“Whoa, did you feel that?! You just traveled back to the year 1939!”
As my kids and I ducked under some trees to find relief from the hot sun, we stood next to the Reflecting Pool and looked up at the Lincoln Memorial. I wanted to grab their attention and take them back to 1939, so they could experience Marian Anderson’s concert for themselves…this is how I did it.
A Brief History Lesson
I shared a brief background that sounded something like this…Franklin D. Roosevelt was President and the daily headlines talked of the threat of a European War. (They DID end up going to war, which was World War 2!)
Side Note: You really do write “a European” not “an European”. I looked it up. Haha
Other notable events that happened this year was…
- the founding of a little company called Hewlett-Packard
- Amelia Earhart was officially declared dead after disappearing in 1937
- Batman showed up for the first time in the Detective Comics (DC)!
- Lou Gerhig retired from baseball after being diagnosed with ALS
- the first Superman comic book was published
- FDR laid the cornerstone for the Jefferson Memorial
- The Wizard of Oz premiered in Hollywood.
Today though, we’re going to experience an amazing concert that was came about because of a series of unfortunate events, but which helped set the stage for the civil rights movement.
Who was Marian Anderson?
In the spring of 1939, a famous opera singer, Marian Anderson, who had sung in Carnegie Hall, the White House, and all over Europe wanted to perform at Constitution Hall in Washington, DC. The DAR (Daughters of the American Revolution) owned the hall, and told her that they didn’t have any dates available, but that wasn’t true! They only told her that because she was African-American and they had a policy that only white performers could use the hall.
You need to understand that at that time, Washington, DC was still a racially segregated city, which meant that black people and white people had separate bathrooms, sat in different sections of performance halls and cafes, and more. (You can see the Greensboro Lunch Counter at the National Museum of American History.)
When people found out what had happened they were so mad! One of those people was Eleanor Roosevelt, the President’s wife! She and her husband, President Franklin Delano Roosevelt, had invited Marian to sing at the White House a couple of years before in 1936 and were not happy with the DAR’s decision.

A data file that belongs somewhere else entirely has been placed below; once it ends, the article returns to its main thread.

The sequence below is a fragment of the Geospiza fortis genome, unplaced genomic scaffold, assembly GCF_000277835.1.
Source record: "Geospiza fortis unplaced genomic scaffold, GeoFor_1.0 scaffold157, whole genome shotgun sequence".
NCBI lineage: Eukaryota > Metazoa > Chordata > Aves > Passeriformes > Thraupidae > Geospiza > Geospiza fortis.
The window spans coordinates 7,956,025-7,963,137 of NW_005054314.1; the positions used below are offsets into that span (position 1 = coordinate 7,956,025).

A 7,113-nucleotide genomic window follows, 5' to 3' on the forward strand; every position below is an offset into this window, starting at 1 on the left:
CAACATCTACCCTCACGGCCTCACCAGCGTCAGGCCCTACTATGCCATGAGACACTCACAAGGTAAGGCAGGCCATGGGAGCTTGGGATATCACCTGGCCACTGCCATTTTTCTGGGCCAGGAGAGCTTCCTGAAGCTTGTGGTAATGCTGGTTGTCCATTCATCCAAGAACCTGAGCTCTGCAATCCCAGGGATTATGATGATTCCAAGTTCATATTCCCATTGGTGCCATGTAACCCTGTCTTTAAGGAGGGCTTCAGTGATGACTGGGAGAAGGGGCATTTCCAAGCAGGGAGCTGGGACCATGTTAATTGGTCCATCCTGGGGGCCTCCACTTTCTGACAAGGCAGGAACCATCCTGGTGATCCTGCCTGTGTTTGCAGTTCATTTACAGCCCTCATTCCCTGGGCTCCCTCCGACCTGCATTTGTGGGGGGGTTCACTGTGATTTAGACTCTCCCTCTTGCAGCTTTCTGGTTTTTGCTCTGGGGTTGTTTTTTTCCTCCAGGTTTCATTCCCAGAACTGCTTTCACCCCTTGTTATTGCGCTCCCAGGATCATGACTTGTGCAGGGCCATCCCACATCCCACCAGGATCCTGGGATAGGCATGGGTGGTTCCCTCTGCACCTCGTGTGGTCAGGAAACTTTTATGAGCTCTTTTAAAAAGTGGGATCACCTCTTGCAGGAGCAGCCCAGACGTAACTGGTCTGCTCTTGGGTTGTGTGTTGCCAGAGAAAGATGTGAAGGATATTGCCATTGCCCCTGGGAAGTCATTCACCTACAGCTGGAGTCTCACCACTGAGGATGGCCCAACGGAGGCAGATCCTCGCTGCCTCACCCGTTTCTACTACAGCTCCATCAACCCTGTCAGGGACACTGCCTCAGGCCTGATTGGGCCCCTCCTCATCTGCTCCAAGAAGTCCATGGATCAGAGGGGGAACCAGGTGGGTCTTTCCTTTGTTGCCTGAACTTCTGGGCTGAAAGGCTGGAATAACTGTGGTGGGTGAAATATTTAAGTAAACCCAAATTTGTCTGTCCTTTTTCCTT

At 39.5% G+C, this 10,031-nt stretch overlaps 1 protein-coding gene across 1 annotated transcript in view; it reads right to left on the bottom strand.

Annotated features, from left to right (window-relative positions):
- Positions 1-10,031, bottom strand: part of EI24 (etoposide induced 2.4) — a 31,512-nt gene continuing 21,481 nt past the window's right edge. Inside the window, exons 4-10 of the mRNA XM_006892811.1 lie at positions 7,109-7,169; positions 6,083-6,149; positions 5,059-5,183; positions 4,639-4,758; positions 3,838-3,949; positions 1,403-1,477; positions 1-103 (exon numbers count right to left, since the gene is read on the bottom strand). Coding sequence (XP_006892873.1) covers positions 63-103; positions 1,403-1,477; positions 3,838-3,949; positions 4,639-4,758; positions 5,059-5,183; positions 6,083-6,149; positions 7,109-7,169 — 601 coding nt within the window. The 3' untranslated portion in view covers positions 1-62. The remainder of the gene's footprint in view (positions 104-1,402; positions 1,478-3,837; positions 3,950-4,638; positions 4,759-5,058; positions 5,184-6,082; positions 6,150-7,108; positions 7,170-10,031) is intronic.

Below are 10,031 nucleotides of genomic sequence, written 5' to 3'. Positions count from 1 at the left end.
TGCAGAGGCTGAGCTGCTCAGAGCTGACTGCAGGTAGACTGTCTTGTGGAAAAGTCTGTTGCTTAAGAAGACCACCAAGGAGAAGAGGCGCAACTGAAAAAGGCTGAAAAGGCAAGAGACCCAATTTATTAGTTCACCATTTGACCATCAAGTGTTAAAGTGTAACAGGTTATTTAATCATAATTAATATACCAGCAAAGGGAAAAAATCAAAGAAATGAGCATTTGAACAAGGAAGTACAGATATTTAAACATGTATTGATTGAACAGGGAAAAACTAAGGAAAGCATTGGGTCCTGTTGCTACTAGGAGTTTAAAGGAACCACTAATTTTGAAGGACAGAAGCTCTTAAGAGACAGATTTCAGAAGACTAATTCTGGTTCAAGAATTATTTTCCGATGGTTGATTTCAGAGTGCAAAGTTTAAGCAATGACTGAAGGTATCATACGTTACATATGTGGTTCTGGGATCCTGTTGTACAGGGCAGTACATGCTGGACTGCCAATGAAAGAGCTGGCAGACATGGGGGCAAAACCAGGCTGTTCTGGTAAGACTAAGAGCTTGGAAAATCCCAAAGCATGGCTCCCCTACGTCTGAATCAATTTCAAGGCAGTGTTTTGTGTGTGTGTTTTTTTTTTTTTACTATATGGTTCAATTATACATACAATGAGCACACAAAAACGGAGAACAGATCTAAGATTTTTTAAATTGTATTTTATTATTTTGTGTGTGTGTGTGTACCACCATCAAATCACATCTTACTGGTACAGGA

Eleanor Roosevelt was a member of the DAR, but she ended up resigning from the Daughters of the American Revolution in February 1939, because they wouldn’t allow Marian Anderson to perform.
The very next day Mrs. Roosevelt wrote about it in her newspaper column. She never actually said anyone’s name, but everyone knew what she was talking about and why she had resigned. According to the FDR Library, “Mrs. Roosevelt told her readers that in this situation, “To remain as a member implies approval of that action, therefore I am resigning.” She then worked with others behind the scenes, so that Marian Anderson could sing a concert at the Lincoln Memorial.
Instead of Marian Anderson singing for an audience of 4,000 people at Constitution Hall, she sang for 75,000 people from the steps of the Lincoln Memorial on Easter Sunday!
Get Ready to Travel Back in Time
You’re about to watch that concert! It happened RIGHT HERE, but I want you to imagine people all around you, you can’t even turn around without knocking into someone else. There were so many people here!
You also won’t see Eleanor Roosevelt there. She didn’t attend the concert, because she wanted Marian Anderson to shine! You’ll see the Secretary of Interior, Harold Ikes, though and he was someone who also worked really hard to make this concert happen.
Ok, before we start the video, look up at the steps, right in front of the opening to the statue of Abraham Lincoln so you’ll recognize it in the video…now, close your eyes and listen to all those people all around you. Feel the breeze and listen. When you hear the news broadcast begin, open your eyes, and you’ll be here on April 9th, 1939.
Eleanor Roosevelt and Marian Anderson remained friends for the rest of their life. These events brought the country’s color barrier to the forefront and helped set the stage for the Civil Rights Movement.
Questions to Ask Your Kids While at the Lincoln Memorial
You can easily lead this discussion in a couple of directions. You could talk about the Civil Rights Movement and stay right where you are, transport them to 1963, and have them see Dr. Martin Luther King Jr. giving his famous “I Have a Dream Speech”. You could then walk up the steps and see where Martin Luther King stood and spoke before exploring the Lincoln Memorial.
OR you could ask a question to gently lead your children into a discussion on discrimination, respecting others, and having the courage to stand up for what they believe is right.
- How would you have felt if you were Marian Anderson?
- Have you ever been treated unfairly because of the way you look?
- How would you have handled this situation if you were her?
- How would you have handled this situation if you were Eleanor Roosevelt?
- How can you stand up for what you believe in and work to make it right?